Burlington School Support Staff

Brief Background

  • Victory for livable wages!!  The Para-Educators won a contract in January guaranteeing them a livable wage, while the food service and custodial workers gained an agreement in May that gives them a livable wage.  After a three and a half year campaign the support staff at the Burlington Schools have finally gained the right to a livable wage.
  • Currently, there are many instructional assistants and para-educators, custodians and food service workers who are paid poverty level wages in the Burlington Schools. No worker should earn less than a livable wage, especially not the people who make our schools run, and as is the case of para-educators and many school support staff, play a critical role in the education of our youth.
  • For the last several years there has been a strong push to have the Burlington Schools join the City of Burlington and make it a policy that no employee should be paid less than a livable wage. Last year, the Burlington School Board voted 5-7 against adopting a livable wage policy. At that time several leaders of the School Board who voted against establishing a livable wage policy said they supported livable wages, but they thought it should wait until this year when the contracts for all of the low-paid support staff were to be negotiated. Now is the time to stop poverty wages in our schools.
  • With the campaign to establish Socio-Economic Integration in our elementary schools, the Burlington School Board has initiated a very important community-wide discussion about the impacts of poverty on students and basic principles of social equity. Yet at this same time, they continue to pay many of its own staff poverty wages. The reason that there is a growing number of children coming from families living in poverty is because a growing number of the jobs available pay poverty wages. Burlington Schools should immediately stop being one of these poverty-wage employers and help set a standard for other area employers so fewer families are living in poverty.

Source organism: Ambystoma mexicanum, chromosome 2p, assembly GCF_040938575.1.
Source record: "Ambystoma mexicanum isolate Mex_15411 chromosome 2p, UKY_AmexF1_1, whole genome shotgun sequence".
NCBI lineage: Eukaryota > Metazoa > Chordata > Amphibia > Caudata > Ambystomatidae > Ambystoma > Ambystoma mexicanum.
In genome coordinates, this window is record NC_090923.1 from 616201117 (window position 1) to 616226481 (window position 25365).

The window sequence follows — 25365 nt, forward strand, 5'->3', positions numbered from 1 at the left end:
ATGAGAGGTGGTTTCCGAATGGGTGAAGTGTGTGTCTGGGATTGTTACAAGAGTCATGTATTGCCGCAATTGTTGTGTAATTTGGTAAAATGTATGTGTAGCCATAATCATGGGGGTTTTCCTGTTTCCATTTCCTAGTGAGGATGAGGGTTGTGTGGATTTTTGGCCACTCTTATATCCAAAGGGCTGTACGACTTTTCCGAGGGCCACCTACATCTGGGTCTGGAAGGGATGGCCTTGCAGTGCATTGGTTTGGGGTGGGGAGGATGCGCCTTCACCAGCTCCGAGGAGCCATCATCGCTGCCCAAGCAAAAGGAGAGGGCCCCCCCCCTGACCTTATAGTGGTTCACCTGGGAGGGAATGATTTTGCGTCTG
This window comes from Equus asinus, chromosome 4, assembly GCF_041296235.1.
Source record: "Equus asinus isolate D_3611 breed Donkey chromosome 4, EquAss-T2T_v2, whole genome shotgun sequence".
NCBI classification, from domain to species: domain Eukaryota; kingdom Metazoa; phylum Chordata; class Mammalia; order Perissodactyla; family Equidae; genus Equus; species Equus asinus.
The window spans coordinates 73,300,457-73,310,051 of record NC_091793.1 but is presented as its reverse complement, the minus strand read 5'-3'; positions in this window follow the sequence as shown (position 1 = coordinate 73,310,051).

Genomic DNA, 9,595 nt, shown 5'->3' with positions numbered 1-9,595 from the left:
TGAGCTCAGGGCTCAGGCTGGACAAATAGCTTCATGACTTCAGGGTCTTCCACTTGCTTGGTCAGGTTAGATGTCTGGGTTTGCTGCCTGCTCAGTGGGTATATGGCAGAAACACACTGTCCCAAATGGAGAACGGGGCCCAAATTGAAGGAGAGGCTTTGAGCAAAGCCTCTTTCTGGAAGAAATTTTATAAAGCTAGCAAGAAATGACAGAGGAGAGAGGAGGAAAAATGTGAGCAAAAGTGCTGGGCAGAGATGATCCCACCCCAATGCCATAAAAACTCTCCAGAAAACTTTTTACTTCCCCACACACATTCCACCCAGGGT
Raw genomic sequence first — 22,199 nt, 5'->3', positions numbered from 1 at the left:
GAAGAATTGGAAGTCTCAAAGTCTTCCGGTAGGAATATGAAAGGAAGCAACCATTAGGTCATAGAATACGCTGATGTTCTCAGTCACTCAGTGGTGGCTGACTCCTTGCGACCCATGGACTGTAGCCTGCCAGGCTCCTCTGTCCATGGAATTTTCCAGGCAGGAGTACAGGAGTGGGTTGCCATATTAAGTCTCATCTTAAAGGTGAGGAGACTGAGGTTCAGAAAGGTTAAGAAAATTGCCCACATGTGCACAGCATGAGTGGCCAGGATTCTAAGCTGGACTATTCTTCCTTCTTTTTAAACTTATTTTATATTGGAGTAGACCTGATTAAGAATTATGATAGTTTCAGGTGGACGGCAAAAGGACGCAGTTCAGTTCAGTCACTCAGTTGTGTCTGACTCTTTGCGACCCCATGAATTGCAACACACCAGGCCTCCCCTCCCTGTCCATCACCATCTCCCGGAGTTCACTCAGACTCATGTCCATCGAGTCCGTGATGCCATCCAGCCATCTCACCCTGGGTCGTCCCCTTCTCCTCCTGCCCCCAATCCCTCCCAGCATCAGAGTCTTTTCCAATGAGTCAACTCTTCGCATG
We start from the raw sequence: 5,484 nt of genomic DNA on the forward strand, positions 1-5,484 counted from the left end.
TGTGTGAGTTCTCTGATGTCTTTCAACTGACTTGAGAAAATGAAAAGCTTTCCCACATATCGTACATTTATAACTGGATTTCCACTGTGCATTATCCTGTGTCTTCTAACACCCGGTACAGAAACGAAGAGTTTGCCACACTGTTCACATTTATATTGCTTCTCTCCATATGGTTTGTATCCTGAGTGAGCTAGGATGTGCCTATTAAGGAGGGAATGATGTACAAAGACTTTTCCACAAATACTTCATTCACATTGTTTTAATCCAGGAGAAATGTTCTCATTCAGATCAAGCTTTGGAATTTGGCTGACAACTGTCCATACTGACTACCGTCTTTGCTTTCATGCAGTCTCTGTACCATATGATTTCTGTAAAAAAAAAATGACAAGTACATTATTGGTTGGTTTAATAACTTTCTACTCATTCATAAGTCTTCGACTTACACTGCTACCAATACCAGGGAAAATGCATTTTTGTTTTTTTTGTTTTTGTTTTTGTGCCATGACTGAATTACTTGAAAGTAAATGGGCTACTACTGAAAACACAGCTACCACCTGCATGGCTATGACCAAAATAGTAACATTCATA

• In the Equity & Excellence presentation at the May 8th School Board Meeting and available on their website, Superintendent Jeannie Collins states that we should celebrate our diversities, including our socio-economic diversity. While it is, of course, critical for us to celebrate and respect the ethnic, racial and cultural diversity in our communities, poverty is not something to be celebrated, but eliminated. Burlington Schools needs start being a leader to eliminate poverty by stopping pay poverty wages.


Sign Holders


Current Status


Talking Points

Voting Record

Fact Sheet

Report on Livable Wages in Schools

Contact Info

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Vermont Livable Wage Campaign
60 LakeStreet, Burlington, VT 05401
802.863.2345 x8 livablewage@pjcvt.org
© 2007 Vermont Livable Wage Campaign

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